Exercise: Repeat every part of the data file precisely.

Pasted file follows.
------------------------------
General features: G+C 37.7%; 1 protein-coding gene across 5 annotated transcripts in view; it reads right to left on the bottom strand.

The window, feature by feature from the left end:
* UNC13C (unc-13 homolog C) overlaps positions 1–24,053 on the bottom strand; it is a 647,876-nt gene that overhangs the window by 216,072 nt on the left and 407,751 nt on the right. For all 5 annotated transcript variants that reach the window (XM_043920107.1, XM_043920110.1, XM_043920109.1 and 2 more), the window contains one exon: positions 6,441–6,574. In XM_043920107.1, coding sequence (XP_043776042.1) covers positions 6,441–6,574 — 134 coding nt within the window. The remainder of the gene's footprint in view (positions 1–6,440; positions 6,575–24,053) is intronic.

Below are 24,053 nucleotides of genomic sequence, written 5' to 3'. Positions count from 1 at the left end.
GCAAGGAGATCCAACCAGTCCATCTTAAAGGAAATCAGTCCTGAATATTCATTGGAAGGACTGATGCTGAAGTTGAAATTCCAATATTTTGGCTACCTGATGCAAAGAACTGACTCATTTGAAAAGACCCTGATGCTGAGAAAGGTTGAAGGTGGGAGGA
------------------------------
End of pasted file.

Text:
General features: G+C 37.7%; 1 protein-coding gene across 5 annotated transcripts in view; it reads right to left on the bottom strand.

The window, feature by feature from the left end:
* UNC13C (unc-13 homolog C) overlaps positions 1–24,053 on the bottom strand; it is a 647,876-nt gene that overhangs the window by 216,072 nt on the left and 407,751 nt on the right. For all 5 annotated transcript variants that reach the window (XM_043920107.1, XM_043920110.1, XM_043920109.1 and 2 more), the window contains one exon: positions 6,441–6,574. In XM_043920107.1, coding sequence (XP_043776042.1) covers positions 6,441–6,574 — 134 coding nt within the window. The remainder of the gene's footprint in view (positions 1–6,440; positions 6,575–24,053) is intronic.

Below are 24,053 nucleotides of genomic sequence, written 5' to 3'. Positions count from 1 at the left end.
GCAAGGAGATCCAACCAGTCCATCTTAAAGGAAATCAGTCCTGAATATTCATTGGAAGGACTGATGCTGAAGTTGAAATTCCAATATTTTGGCTACCTGATGCAAAGAACTGACTCATTTGAAAAGACCCTGATGCTGAGAAAGGTTGAAGGTGGGAGGA